The Rh system of blood group was first explained in year 1940 by Landsteiner and Wiener, when they found that serum from rabbits and guinea pigs immunized with red blood cells of Macacus rhesus could agglutinate 85% of the blood from New York blood donors. The heteroantibody responsible for the agglutination was renamed anti-LW proportion to Landsteiner and Wiener, whereas human alloantibody was called anti-D (Levine et al. 1963).
The system is based on three pairs of common types of Rh antigens called as Rh factor. These antigens are designated D-d, C-d and E-e. The D antigen is much more prevalent in the population and is highly antigenic, presence of 'D' makes the individual positive whereas absence will make Rh negative. There is no 'd' antigen and the letter denotes absence of D antigen. Although Rh system is recognized by DdEeCc antigens, there are at least 45 antigens discovered so far that make the Rh system. The agglutination / hemolytic reactions due to other antigens are milder and hence are not important clinically.
ABO oligosaccharide antigens are highly immune-potent and hence trigger the generation of antibodies. The ABO antibodies found in different blood groups are natural antibodies, i.e. they are presence in the blood even without a recognised exposure to the incompatible antigen. The ABO antibodies develop in the first 3 to 6 months after birth, continue to rise till the age of 5-6 years when their concentration becomes stable for the life, except in the old age when their levels decline (Spalter et al. 1999).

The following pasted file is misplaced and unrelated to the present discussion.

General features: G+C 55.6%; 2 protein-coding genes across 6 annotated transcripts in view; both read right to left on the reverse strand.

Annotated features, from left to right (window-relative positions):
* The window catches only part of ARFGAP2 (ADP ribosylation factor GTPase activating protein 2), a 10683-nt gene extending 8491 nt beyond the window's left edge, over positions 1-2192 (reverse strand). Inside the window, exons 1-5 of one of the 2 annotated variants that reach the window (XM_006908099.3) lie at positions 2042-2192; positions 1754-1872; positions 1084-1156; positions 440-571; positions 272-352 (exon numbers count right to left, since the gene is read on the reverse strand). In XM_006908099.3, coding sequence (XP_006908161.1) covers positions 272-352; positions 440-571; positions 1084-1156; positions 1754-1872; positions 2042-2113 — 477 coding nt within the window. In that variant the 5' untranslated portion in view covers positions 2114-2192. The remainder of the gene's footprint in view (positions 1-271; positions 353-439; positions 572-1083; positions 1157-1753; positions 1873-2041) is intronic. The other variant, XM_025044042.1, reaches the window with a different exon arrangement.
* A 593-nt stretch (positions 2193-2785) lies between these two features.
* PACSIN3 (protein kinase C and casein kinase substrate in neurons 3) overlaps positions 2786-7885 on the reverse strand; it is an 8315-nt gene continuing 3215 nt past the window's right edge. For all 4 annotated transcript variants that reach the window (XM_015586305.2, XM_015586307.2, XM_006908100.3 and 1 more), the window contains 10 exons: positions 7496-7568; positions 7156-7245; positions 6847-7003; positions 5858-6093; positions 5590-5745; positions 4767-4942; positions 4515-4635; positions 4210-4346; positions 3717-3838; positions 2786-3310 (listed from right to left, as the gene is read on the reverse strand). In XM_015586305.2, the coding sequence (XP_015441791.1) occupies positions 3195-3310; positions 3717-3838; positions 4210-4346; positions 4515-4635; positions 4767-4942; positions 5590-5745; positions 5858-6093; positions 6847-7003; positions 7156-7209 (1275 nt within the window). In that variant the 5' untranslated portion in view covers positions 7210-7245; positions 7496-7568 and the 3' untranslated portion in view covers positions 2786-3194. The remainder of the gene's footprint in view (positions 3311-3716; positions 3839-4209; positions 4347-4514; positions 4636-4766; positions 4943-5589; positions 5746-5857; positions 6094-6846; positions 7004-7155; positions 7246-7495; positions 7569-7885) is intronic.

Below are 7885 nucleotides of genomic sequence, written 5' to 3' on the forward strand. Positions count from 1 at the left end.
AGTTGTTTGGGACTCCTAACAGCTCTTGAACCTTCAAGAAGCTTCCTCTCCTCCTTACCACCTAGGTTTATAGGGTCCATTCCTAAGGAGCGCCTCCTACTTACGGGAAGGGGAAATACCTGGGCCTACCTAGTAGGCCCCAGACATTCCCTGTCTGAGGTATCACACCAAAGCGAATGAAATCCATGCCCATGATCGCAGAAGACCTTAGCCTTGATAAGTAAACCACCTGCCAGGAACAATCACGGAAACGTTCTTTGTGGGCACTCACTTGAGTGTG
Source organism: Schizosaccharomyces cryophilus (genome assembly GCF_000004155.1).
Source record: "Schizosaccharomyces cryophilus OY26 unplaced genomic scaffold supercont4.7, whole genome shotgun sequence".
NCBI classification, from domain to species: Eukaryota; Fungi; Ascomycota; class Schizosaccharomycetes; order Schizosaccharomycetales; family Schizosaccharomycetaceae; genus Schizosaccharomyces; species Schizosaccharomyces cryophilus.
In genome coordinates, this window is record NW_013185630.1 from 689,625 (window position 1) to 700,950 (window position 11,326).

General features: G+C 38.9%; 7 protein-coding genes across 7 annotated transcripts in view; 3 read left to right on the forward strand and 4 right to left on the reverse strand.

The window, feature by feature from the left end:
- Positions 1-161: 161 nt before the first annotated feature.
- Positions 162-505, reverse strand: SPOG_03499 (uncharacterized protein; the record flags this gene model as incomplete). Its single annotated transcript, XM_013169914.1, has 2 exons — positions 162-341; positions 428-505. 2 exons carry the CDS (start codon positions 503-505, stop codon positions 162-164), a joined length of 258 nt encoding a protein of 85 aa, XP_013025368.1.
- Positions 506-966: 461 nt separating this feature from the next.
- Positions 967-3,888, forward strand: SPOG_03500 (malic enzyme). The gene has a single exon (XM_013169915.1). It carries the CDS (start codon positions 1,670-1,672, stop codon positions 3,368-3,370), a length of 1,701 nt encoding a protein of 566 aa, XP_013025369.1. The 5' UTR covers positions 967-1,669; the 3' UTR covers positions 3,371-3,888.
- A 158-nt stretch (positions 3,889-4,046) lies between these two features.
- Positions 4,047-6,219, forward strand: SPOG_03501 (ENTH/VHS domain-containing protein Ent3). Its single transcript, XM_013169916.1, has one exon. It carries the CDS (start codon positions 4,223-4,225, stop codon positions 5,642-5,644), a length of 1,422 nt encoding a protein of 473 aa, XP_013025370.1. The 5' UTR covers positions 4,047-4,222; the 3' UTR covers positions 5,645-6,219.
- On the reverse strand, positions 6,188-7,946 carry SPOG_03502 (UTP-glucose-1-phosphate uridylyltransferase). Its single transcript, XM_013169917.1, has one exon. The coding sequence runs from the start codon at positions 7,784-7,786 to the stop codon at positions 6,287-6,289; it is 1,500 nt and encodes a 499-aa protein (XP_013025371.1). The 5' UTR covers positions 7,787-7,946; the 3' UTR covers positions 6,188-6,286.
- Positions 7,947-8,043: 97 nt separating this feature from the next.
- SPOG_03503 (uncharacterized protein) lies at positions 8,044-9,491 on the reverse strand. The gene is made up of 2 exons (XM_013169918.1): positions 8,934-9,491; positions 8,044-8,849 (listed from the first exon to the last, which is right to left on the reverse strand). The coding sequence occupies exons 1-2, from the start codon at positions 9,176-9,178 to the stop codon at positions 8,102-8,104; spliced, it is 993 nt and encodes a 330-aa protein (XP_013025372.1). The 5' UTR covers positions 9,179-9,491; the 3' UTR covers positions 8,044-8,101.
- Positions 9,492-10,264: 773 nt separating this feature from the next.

An individual with A blood group will have anti-B antibodies and vice versa; and O group individuals have antibodies that react with A as well as B antigens. Since these antibodies are being formed due to continuous stimuli of non-self antigens without any exposure to RBCs, they are called 'non-red cell stimulated antibodies'. Majority of these antibodies are IgM immunoglobulins, very small proportion is IgG.